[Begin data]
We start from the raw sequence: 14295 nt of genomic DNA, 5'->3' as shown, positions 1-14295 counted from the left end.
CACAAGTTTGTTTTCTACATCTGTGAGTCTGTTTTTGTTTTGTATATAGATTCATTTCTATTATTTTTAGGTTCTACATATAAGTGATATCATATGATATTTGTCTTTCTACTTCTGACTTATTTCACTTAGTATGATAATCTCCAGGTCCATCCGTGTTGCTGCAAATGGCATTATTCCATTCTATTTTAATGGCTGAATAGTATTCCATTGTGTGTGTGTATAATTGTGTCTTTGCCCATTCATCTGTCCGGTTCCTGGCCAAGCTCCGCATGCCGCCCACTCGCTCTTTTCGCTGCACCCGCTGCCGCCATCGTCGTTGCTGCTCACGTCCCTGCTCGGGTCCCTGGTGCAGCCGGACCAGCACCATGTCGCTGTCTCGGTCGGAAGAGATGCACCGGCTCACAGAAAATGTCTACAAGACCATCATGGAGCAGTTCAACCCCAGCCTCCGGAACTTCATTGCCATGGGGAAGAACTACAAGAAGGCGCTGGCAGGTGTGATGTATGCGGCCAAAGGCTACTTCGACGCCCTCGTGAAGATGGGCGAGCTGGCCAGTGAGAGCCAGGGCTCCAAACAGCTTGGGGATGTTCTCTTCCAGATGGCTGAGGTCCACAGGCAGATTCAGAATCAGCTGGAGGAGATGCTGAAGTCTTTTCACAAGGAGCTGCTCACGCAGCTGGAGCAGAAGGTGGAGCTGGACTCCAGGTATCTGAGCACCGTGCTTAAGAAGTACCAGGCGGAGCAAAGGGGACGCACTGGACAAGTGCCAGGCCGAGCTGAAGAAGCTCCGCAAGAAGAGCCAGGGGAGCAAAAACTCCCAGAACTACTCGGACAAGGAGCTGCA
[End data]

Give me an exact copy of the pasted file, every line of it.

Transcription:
We start from the raw sequence: 14295 nt of genomic DNA, 5'->3' as shown, positions 1-14295 counted from the left end.
CACAAGTTTGTTTTCTACATCTGTGAGTCTGTTTTTGTTTTGTATATAGATTCATTTCTATTATTTTTAGGTTCTACATATAAGTGATATCATATGATATTTGTCTTTCTACTTCTGACTTATTTCACTTAGTATGATAATCTCCAGGTCCATCCGTGTTGCTGCAAATGGCATTATTCCATTCTATTTTAATGGCTGAATAGTATTCCATTGTGTGTGTGTATAATTGTGTCTTTGCCCATTCATCTGTCCGGTTCCTGGCCAAGCTCCGCATGCCGCCCACTCGCTCTTTTCGCTGCACCCGCTGCCGCCATCGTCGTTGCTGCTCACGTCCCTGCTCGGGTCCCTGGTGCAGCCGGACCAGCACCATGTCGCTGTCTCGGTCGGAAGAGATGCACCGGCTCACAGAAAATGTCTACAAGACCATCATGGAGCAGTTCAACCCCAGCCTCCGGAACTTCATTGCCATGGGGAAGAACTACAAGAAGGCGCTGGCAGGTGTGATGTATGCGGCCAAAGGCTACTTCGACGCCCTCGTGAAGATGGGCGAGCTGGCCAGTGAGAGCCAGGGCTCCAAACAGCTTGGGGATGTTCTCTTCCAGATGGCTGAGGTCCACAGGCAGATTCAGAATCAGCTGGAGGAGATGCTGAAGTCTTTTCACAAGGAGCTGCTCACGCAGCTGGAGCAGAAGGTGGAGCTGGACTCCAGGTATCTGAGCACCGTGCTTAAGAAGTACCAGGCGGAGCAAAGGGGACGCACTGGACAAGTGCCAGGCCGAGCTGAAGAAGCTCCGCAAGAAGAGCCAGGGGAGCAAAAACTCCCAGAACTACTCGGACAAGGAGCTGCA